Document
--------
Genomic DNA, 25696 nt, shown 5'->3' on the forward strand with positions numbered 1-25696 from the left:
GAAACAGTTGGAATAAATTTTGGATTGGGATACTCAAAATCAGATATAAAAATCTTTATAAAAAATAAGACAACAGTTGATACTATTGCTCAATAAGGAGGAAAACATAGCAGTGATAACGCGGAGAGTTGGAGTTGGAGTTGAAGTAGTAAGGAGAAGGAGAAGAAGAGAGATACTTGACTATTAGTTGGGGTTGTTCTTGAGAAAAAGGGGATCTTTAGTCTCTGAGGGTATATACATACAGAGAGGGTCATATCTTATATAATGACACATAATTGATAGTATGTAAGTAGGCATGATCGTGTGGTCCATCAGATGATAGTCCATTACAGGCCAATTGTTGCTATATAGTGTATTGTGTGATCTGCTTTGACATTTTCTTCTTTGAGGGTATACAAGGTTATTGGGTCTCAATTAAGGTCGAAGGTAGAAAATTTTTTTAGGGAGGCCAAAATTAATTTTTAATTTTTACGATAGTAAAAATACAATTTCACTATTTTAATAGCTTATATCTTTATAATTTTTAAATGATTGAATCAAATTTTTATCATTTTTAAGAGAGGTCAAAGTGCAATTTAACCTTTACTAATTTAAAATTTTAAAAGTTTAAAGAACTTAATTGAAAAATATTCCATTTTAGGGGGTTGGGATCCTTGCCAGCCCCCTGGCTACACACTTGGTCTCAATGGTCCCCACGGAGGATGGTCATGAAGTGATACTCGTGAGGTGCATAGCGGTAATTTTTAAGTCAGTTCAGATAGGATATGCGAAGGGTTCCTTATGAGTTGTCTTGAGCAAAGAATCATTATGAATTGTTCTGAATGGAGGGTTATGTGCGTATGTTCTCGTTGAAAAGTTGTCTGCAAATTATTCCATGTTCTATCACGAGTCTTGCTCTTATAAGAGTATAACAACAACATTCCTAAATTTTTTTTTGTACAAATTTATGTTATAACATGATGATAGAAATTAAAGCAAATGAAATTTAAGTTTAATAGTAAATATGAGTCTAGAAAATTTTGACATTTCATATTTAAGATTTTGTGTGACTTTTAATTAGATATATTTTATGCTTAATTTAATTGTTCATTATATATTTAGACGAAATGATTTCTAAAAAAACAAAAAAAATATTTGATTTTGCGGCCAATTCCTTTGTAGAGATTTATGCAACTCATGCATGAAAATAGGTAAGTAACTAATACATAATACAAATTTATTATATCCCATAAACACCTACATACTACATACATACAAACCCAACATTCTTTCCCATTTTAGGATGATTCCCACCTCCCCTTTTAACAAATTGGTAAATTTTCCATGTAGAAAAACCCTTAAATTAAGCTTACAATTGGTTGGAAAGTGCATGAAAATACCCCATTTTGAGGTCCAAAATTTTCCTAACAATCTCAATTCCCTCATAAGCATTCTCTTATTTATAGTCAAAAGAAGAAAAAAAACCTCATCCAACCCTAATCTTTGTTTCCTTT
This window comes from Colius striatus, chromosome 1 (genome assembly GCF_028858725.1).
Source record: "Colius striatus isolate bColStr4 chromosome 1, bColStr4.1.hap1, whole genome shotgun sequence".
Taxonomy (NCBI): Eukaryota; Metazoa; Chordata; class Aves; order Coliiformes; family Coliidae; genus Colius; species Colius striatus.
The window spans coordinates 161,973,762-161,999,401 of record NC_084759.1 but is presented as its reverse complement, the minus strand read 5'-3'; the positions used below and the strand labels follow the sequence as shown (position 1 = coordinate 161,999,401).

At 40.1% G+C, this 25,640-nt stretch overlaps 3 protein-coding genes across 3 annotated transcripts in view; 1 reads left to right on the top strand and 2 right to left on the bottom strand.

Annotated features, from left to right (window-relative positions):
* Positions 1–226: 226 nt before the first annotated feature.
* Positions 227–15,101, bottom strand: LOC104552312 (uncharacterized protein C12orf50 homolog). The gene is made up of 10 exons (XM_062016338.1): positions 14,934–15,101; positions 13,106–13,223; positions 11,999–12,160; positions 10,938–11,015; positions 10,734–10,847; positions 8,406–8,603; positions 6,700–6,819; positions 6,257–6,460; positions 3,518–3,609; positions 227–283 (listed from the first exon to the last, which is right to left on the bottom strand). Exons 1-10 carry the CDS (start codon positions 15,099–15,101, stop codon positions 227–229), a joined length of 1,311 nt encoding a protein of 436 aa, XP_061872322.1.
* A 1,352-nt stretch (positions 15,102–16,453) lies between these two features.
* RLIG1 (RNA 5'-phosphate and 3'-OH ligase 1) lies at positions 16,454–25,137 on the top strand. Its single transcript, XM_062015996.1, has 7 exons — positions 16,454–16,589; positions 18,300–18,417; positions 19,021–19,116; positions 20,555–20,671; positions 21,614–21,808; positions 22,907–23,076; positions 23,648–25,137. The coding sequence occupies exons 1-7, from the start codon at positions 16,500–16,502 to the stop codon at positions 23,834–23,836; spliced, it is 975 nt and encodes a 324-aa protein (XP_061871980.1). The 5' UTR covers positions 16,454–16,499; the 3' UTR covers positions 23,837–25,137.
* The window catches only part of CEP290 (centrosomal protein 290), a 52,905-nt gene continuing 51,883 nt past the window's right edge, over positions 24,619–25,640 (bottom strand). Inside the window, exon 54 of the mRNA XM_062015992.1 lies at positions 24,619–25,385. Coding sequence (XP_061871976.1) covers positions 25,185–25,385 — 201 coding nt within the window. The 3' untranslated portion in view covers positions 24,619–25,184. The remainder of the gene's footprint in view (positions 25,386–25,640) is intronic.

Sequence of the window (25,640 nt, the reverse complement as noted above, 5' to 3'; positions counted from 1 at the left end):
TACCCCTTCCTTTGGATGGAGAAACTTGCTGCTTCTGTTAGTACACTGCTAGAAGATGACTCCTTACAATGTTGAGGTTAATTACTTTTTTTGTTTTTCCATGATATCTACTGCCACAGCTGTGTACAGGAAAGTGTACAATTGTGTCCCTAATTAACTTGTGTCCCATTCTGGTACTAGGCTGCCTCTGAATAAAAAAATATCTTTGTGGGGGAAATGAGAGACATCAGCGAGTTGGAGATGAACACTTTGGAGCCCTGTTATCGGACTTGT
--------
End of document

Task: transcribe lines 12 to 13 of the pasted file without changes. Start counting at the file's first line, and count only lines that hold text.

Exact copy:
* RLIG1 (RNA 5'-phosphate and 3'-OH ligase 1) lies at positions 16,454–25,137 on the top strand. Its single transcript, XM_062015996.1, has 7 exons — positions 16,454–16,589; positions 18,300–18,417; positions 19,021–19,116; positions 20,555–20,671; positions 21,614–21,808; positions 22,907–23,076; positions 23,648–25,137. The coding sequence occupies exons 1-7, from the start codon at positions 16,500–16,502 to the stop codon at positions 23,834–23,836; spliced, it is 975 nt and encodes a 324-aa protein (XP_061871980.1). The 5' UTR covers positions 16,454–16,499; the 3' UTR covers positions 23,837–25,137.
* The window catches only part of CEP290 (centrosomal protein 290), a 52,905-nt gene continuing 51,883 nt past the window's right edge, over positions 24,619–25,640 (bottom strand). Inside the window, exon 54 of the mRNA XM_062015992.1 lies at positions 24,619–25,385. Coding sequence (XP_061871976.1) covers positions 25,185–25,385 — 201 coding nt within the window. The 3' untranslated portion in view covers positions 24,619–25,184. The remainder of the gene's footprint in view (positions 25,386–25,640) is intronic.